Saoirse posed for Russian magazine FOCUS while promoting Mary Queen of Scots! Our gallery has been updated with the photo session, thanks to Saoirse Ronan Russia for the heads up.
Saoirse is on the cover of The 2019 Vanity Fair Hollywood Issue! She’s posing with actor Chadwick Boseman and her 3 times co-star Timothee Chalamet. Our gallery has been updated with the featured photoshoot – seeing as the videos on the website only have a few frames of Saoirse, we’ve uploaded the screen captures to the same album as the outtakes.
HOMETOWN: Dublin, Ireland FILMS: 24 MOST RECENTLY SEEN: Exploring doomed majesty in Mary Queen of Scots COMING ATTRACTION: Re-uniting with Lady Bird director Greta Gerwig for Little Women KNOWN FOR: Being equally empowered in a corset or a prom dress ACADEMY AWARD NOMINATIONS: 3
“I hope that in the next 25 years of filmmaking cinema doesn’t end up completely disappearing and exist just on a laptop screen. I’d love it if we all went back to shooting film.”
Saoirse was on This Morning earlier today to talk about “Mary Queen of Scots”! You can watch a video of her appearance below, and our gallery has been updated with the images.
Saoirse and her co-star Margot Robbie were on the talk show Lorraine to talk about “Mary Queen of Scots”! You can watch a video of their appearance below.
Saoirse was at The Ellen DeGeneres Show yesterday to promote Mary Queen of Scots! She talked about stealing things (from the Golden Globes, movie sets… and more? Well), and how clever her dog Fran(cis) is. You can watch the videos below, and a couple of images have been added to our gallery.
Saoirse attended the 76th Annual Golden Globe Awards last night! Our gallery has been updated with images from the event – arrivals, ceremony, backstage and press room can all be found in the same album.
W Magazine has released their yearly list of Best Performances, and Saoirse is featured on the issue for Mary Queen of Scots and On Chesil Beach.
Saoirse Ronan in Mary Queen of Scots and On Chesil Beach
“This is the first time I’ve played any queen or monarch. Mary had to hold herself in a certain way when she was presenting herself at court, but when she was on her own, in her intimate quarters, she was quite different. I began to feel like a bit of a boss. A boss queen!”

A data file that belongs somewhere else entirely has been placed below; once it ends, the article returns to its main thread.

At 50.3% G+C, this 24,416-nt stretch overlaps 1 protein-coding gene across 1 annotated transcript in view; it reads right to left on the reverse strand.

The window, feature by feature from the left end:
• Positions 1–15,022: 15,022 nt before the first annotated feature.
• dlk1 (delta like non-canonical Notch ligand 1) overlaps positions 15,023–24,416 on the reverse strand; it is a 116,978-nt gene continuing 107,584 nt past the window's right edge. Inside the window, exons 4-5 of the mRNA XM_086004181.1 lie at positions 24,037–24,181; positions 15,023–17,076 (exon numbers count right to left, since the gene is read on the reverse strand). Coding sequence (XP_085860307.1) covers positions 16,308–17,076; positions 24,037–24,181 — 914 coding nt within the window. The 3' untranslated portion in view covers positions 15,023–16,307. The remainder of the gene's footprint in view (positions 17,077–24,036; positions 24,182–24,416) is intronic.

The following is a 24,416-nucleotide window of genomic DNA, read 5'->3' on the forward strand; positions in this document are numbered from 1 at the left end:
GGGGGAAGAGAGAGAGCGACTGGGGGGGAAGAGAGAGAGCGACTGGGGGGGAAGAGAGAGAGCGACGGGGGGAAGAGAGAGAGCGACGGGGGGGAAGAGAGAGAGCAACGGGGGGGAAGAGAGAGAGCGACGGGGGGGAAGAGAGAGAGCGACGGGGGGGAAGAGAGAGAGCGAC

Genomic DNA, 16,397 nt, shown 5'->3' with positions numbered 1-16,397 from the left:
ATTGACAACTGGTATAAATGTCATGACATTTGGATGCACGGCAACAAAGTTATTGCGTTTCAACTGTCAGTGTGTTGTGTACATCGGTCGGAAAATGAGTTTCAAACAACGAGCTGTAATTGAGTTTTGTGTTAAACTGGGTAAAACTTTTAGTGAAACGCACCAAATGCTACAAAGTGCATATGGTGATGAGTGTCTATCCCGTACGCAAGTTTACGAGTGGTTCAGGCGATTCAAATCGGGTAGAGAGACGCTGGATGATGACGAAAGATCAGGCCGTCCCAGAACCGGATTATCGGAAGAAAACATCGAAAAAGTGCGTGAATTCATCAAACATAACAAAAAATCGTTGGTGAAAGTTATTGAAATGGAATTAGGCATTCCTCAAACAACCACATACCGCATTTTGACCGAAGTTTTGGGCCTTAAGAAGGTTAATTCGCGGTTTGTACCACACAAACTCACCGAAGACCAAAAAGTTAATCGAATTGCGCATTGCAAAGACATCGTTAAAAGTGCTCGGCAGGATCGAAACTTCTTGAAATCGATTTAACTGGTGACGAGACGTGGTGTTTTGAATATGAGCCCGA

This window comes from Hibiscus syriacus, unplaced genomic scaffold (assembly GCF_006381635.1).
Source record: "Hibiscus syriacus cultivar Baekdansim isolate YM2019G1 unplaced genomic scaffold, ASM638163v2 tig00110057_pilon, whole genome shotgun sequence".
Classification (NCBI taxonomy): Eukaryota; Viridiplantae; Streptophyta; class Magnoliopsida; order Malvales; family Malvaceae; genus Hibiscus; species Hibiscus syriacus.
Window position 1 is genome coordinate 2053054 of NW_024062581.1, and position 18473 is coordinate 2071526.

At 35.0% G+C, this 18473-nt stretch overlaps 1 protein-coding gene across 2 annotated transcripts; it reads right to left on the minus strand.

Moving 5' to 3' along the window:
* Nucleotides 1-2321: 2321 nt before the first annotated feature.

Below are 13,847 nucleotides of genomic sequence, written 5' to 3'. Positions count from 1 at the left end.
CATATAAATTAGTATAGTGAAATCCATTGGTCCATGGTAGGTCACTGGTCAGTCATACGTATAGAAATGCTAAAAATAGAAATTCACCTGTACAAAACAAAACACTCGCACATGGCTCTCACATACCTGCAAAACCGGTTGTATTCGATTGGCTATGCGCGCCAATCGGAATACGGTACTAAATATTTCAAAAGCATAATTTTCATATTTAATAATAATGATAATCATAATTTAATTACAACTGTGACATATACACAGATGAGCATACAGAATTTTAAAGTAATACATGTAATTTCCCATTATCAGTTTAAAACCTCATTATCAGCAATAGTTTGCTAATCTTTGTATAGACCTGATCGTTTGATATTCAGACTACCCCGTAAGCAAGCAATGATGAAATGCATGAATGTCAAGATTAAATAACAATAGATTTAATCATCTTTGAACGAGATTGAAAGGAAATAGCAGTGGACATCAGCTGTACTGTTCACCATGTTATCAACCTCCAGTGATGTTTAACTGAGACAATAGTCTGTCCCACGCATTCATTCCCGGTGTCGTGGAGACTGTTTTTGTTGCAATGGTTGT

Did you learn any royal skills?
Yes, I learned to ride. My horse in the film was also Wonder Woman’s horse—his name is Prince, and he is the biggest diva I’ve ever met. Prince doesn’t do anything for anyone, especially me, and had a nervous cough that you’d hear right before we’d do a take. Everything I did was for that horse, just to get his approval.
Saoirse is in the February cover of Harper’s Bazaar UK! She talked to Erica Wagner about British monarchs, Irish borders and whether history will repeat itself in the age of Brexit. The featured images, as well as the cover, have been added to our photo gallery. You can read the article below!
Saoirse Ronan on British monarchs, Irish borders and Mary Queen of Scots
She was the Queen who might have been. Mary Stuart was the daughter of James V of Scotland and his French wife, Mary of Guise; born in 1542, her charm, beauty and education made her as remarkable a figure as England’s Elizabeth I and indeed, as the great-niece of Henry VIII, there were those who thought her the legitimate heir to the English throne. It is the rivalry between these two women that is the focus of Josie Rourke’s captivating film Mary Queen of Scots – the eponymous heroine embodied by Saoirse Ronan, and Elizabeth by Margot Robbie. Now, on a sunny Sunday morning in Massachusetts, Ronan and I are chatting about the film – and much else besides – though the woman before me seems far from the regal figure I’ve seen onscreen, in a thick cardigan and candy-striped pyjama bottoms. It’s her one day off a week from filming Greta Gerwig’s second directorial outing, an adaptation of Louisa May Alcott’s Little Women. She’s curled up on the sofa, nursing a cold and sipping tea through a straw, but her conversation is lively, funny, warm; and as soon as I’m in her presence I feel as if we’ve known each other for years.
The conflict between Mary Stuart and Elizabeth I would, as we know, eventually lead to Mary’s execution. Rourke’s film is a depiction of the balance of power between them: in a certain sense it’s almost incidental that both are women. ‘The interesting thing is that they’re so similar in many ways,’ says Ronan. ‘The rivalry is almost created by the
lords and advisors around them. They used to write to each other all the time, and we
have a scene in the film where Mary says of Elizabeth, “Nobody understands my situation except her.” I think that’s an interesting thing to see in a political drama, that you’ve got these two people who have been turned into enemies by the people around them, but really they are sisters first and foremost. There’s an incredible strength that comes from acknowledging that.’